The bank when we needed their support sold us an inappropriate product which securitised their position over ours but not satisfied with that, they tried to pull the plug to collect on a government guarantee. We clung on till December 2013 but sadly we had to close the door. To have your life’s work and name taken away from you at the drop of a hat which in my case may well prove fraudulent has left a deep scar. How do you rebuild at a time when you should be winding down? We set up an organisation called SME Alliance born from Twitter where like-minded people got together and took a stand. What made 30 people who had never met attend a meeting in the law society offices in 2014 with a mandate of saying no one is above the law. SME Alliance has grown from strength to strength and so it should. Without social media, many people would have drawn into themselves going into depression or taking to alcohol thinking they were the failed business people the banks painted them to be. We realised we weren’t the failed SME’s simply we were a pawn in the overall plan indeed many sent as cannon fodder. The mental scars will take years to heal the fight for justice may well take as long but we are all stronger together.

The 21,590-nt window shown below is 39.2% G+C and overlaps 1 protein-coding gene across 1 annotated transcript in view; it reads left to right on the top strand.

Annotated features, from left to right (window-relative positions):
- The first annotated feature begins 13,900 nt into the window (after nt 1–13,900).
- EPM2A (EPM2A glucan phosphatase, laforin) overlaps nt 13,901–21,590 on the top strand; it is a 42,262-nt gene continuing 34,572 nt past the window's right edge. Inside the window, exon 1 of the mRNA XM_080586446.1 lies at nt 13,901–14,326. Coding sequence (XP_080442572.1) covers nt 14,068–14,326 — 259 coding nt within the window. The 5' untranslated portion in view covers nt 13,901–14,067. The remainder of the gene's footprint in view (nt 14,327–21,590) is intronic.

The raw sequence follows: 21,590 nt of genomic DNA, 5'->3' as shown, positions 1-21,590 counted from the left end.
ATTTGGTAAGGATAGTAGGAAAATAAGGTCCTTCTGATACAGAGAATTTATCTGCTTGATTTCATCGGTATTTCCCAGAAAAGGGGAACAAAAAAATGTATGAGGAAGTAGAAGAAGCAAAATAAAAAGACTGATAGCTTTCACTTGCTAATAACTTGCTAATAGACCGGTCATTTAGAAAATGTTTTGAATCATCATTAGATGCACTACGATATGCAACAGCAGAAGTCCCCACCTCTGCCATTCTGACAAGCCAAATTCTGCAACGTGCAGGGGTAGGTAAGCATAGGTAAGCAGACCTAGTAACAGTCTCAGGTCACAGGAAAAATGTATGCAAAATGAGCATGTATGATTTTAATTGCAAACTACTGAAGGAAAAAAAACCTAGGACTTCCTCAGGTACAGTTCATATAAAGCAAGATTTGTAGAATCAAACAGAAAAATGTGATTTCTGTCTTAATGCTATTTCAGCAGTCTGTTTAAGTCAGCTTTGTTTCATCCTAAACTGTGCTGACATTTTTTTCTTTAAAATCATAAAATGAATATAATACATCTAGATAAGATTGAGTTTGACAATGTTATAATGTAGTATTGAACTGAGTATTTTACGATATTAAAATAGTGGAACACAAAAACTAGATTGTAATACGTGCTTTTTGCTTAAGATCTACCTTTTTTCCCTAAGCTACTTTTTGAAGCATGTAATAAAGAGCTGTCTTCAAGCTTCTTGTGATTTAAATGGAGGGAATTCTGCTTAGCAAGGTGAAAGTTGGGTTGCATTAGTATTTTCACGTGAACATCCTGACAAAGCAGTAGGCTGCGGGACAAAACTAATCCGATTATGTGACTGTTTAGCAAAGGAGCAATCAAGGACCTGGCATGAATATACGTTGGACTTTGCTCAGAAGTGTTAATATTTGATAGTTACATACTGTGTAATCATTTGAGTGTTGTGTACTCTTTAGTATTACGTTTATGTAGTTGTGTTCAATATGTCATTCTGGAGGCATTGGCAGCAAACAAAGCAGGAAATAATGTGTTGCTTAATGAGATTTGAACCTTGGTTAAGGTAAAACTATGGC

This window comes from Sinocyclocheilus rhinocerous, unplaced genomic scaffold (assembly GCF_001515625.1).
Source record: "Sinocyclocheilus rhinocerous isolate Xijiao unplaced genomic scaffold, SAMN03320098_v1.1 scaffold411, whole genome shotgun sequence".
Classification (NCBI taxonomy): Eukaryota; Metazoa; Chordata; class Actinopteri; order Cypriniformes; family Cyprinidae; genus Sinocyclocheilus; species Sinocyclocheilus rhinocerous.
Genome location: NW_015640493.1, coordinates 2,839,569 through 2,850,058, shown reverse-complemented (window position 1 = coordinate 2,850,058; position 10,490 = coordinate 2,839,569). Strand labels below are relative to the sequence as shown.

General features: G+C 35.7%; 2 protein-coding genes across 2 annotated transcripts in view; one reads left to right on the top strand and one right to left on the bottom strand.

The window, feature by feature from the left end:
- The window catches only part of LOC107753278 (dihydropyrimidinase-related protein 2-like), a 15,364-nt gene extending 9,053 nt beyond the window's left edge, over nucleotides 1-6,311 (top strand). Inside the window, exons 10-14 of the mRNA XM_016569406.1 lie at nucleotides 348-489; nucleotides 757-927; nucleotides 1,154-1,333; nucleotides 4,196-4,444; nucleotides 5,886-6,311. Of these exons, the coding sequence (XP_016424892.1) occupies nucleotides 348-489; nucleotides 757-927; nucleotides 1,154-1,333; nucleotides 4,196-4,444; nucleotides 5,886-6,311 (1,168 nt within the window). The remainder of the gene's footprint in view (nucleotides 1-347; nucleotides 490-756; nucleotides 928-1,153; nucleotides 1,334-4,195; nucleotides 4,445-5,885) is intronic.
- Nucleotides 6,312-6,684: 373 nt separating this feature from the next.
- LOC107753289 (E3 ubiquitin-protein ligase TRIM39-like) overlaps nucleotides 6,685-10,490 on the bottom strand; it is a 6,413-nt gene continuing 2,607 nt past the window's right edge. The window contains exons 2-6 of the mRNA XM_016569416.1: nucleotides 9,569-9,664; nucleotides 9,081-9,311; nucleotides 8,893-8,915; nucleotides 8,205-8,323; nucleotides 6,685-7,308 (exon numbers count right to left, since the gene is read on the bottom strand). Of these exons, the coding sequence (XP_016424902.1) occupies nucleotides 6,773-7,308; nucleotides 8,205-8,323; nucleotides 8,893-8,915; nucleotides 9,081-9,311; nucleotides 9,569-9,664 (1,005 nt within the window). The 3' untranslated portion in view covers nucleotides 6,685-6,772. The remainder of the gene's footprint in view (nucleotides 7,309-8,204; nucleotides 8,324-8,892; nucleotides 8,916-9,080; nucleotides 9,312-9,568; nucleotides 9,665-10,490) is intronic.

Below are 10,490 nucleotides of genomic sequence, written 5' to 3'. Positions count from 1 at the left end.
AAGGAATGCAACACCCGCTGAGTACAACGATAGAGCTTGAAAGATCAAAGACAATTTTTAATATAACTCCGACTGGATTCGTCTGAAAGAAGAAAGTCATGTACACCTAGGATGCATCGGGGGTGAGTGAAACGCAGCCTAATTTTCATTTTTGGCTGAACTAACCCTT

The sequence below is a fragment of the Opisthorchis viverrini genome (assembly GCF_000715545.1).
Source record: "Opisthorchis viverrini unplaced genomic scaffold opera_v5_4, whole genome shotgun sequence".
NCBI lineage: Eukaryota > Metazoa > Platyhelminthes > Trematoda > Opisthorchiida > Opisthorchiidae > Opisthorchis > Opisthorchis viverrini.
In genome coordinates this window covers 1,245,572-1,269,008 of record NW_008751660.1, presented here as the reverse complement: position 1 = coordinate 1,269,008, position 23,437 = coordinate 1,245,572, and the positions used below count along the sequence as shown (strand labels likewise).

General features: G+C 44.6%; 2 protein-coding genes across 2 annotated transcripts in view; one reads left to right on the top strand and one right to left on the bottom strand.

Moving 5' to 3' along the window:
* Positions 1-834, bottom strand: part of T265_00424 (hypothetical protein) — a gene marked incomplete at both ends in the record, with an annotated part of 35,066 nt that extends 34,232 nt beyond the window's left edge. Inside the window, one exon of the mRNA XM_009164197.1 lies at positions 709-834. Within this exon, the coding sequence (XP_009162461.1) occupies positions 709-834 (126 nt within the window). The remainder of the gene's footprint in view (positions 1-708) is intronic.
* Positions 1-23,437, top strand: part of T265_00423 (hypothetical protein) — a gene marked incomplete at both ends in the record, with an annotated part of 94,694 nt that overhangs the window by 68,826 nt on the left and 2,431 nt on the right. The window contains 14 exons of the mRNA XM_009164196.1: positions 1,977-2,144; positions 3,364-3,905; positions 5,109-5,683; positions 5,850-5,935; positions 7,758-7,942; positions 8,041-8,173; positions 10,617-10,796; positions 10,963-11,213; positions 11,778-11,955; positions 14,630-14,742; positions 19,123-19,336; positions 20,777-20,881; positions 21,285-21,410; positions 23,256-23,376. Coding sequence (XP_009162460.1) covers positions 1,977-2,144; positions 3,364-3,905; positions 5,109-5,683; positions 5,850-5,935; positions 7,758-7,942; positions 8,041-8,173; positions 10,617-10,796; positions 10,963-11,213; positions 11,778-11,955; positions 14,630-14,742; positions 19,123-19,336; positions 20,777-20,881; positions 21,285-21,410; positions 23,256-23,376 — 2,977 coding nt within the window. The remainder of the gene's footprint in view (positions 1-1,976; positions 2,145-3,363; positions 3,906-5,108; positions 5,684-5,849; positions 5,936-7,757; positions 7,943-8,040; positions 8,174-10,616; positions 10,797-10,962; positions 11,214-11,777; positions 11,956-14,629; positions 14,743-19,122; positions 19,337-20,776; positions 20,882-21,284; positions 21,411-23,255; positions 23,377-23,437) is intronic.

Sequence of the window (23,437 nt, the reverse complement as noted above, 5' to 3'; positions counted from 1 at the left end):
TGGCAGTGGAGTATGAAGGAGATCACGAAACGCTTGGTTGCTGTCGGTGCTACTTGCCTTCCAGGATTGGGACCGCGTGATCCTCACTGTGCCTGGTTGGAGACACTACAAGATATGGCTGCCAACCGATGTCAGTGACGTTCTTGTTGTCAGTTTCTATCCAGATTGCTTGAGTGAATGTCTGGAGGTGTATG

CMM: We read a lot in the news about apprenticeships in Construction. What advice would you give a young person who wanted to start their own construction business?